Dodd-Frank goes the way of Glass-Steagall

Once upon a time in the United States of America, a bunch of guys figured out that they could take money from people, gamble with it, and, if they won, keep the winnings, and, if they lost, ask the government to bail them out.  It worked pretty well for a while, until, like all such schemes, they pushed it too far, and caused a Great Depression.  At this point, the government said, “Naughty! You can’t do that anymore.” “Drat!” said the men.  “That’s not fair!  We shall overturn this rule!”  And, by and by, they did.  Then, they started gambling with other people’s money again (because it was so much fun).  They liked to blow bubbles.  They blew an internet bubble, but it burst.  Then, they blew a housing bubble, but it burst.  They wanted to blow another bubble, but the last one caused a Great Recession.  The government said, “Naughty! You can’t do that anymore.”  “Hmph,” thought the men, “we’ll just wait.  Someone will come along and take that silly rule away again.”  And, sure enough, someone did–just today!

Now, some say the new rule was too mean.  Some wonder if the second rule had any better chance than the first (or any chance at all of surviving more than a few years).  Others wonder why a president who campaigned on promises of standing up to Wall Street has caved in to its basest desire.  Still others think that this would have happened no matter who became president, because the people who play this game are actually in charge.

By the way, in case you were wondering what the rule that just got shut down was, here it is:

“To promote the financial stability of the United States by improving accountability and transparency in the financial system, to end ‘‘too big to fail’’, to protect the American taxpayer by ending bailouts, to protect consumers from abusive financial services practices, and for other purposes.”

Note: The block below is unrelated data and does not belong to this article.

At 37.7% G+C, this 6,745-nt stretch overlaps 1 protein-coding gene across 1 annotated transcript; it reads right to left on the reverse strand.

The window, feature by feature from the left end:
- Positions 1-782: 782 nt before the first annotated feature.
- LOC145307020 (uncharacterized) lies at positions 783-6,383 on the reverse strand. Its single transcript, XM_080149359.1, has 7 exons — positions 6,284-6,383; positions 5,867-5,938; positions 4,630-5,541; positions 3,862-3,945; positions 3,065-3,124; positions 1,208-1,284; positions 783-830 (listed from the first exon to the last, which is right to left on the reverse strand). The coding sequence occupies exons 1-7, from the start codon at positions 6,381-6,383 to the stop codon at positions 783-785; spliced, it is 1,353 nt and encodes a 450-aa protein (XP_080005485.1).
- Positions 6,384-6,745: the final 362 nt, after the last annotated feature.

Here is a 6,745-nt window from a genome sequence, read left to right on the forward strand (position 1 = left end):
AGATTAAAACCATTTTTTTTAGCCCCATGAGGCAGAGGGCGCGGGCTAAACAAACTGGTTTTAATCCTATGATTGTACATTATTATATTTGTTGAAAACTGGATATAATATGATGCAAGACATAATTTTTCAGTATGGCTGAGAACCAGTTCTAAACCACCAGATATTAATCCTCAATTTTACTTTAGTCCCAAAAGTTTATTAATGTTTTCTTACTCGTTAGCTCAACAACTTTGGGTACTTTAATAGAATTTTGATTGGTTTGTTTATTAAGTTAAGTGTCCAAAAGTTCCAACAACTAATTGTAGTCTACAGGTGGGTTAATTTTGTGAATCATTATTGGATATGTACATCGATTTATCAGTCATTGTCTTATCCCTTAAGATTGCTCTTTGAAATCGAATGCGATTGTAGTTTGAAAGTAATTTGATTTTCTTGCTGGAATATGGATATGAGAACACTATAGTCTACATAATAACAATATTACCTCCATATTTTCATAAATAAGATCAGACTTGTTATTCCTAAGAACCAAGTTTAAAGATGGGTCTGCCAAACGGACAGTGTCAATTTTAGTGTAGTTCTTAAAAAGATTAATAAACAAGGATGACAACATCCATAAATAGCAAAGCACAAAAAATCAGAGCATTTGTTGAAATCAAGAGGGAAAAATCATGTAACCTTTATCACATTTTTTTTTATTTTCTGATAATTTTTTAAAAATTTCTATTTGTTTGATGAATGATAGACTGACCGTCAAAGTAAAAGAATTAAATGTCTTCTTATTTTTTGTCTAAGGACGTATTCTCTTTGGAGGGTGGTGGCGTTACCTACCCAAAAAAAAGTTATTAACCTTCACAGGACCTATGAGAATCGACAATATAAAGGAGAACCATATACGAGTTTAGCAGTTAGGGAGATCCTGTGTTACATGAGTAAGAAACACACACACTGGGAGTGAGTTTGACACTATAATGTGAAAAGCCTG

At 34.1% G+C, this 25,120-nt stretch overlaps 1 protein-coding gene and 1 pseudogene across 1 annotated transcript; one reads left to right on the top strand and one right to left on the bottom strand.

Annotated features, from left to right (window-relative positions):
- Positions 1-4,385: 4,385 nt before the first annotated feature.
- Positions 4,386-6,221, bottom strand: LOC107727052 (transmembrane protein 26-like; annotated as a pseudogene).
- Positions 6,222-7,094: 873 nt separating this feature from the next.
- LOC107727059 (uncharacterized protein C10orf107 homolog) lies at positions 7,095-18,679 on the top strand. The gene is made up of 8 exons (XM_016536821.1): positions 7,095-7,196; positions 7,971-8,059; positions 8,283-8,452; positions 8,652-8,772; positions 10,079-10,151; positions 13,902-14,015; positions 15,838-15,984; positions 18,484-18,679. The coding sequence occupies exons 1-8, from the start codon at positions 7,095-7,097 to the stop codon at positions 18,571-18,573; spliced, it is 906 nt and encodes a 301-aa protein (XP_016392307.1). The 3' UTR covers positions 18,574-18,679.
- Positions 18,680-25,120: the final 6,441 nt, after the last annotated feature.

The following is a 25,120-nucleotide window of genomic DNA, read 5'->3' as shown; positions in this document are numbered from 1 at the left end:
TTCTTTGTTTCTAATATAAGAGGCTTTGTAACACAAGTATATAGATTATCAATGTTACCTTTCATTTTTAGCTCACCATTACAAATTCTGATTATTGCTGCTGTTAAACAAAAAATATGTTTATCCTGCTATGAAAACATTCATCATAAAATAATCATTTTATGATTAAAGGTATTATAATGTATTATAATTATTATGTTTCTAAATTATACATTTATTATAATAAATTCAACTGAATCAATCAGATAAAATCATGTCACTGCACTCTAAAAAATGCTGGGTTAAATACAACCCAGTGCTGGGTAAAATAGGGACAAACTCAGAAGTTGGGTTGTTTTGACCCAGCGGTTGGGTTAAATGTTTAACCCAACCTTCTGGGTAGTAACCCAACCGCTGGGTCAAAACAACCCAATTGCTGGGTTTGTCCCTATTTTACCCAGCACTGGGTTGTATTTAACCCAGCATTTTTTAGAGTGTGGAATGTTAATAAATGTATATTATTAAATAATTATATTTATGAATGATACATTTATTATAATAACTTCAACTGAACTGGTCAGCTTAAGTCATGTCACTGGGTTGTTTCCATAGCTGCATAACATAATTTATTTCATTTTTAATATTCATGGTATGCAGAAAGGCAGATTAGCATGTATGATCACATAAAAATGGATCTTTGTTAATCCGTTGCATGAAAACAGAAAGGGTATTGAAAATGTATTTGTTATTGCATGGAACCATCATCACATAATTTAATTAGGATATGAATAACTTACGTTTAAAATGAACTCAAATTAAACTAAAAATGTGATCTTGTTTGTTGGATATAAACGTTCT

Well, so much for the American taxpayer.  Now that that’s behind us, guess what’s going to happen next!  (Clue:  what happened the last two times?)

As long as were talking about failed policies, guess whose Muslim ban just got shut down?  That same guy who did the favor for Wall Street!  My, my.

Thanking God and revisiting the axis of evil

Today’s news brings us the president’s remarks at the National Prayer Breakfast.  While the Secretary of Defense and the Press Secretary made sure that North Korea and Iran knew we still didn’t like them, President Trump took on the new third member of the evil axis triumvirate, Arnold Schwarzenegger.  While the press had its usual fun pointing out the silliest of the silly things that  Trump had to say, he also had some (dare I say it?) eloquent-ish moments.  Here are a few:

” America will thrive, as long as we continue to have faith in each other and faith in God.  That faith in God has inspired men and women to sacrifice for the needy, to deploy to wars overseas and to lock arms at home, to ensure equal rights for every man, woman and child in our land. It’s that faith that sent the pilgrims across the oceans, the pioneers across the plains and the young people all across America, to chase their dreams. They are chasing their dreams. We are going to bring those dreams back.  As long as we have God, we are never, ever alone. Whether it’s the soldier on the night watch, or the single parent on the night shift, God will always give us solace and strength, and comfort. We need to carry on and to keep carrying on.  For us here in Washington, we must never, ever stop asking God for the wisdom to serve the public, according to his will.”

If he did that without notes (which seems to be true of most of what he says), I think it was pretty good.  The next one is good, too, but with a heavy hand of irony.

“America is a nation of believers. In towns all across our land, it’s plain to see what we easily forget — so easily we forget this, that the quality of our lives is not defined by our material success, but by our spiritual success.”

And, I’ll leave you with this one, because sometimes even God needs a lesson in self-confidence.

“The world is in trouble, but we’re going to straighten it out. OK? That’s what I do. I fix things. We’re going to straighten it out.”

Amen and amen.  Come Lord Donald.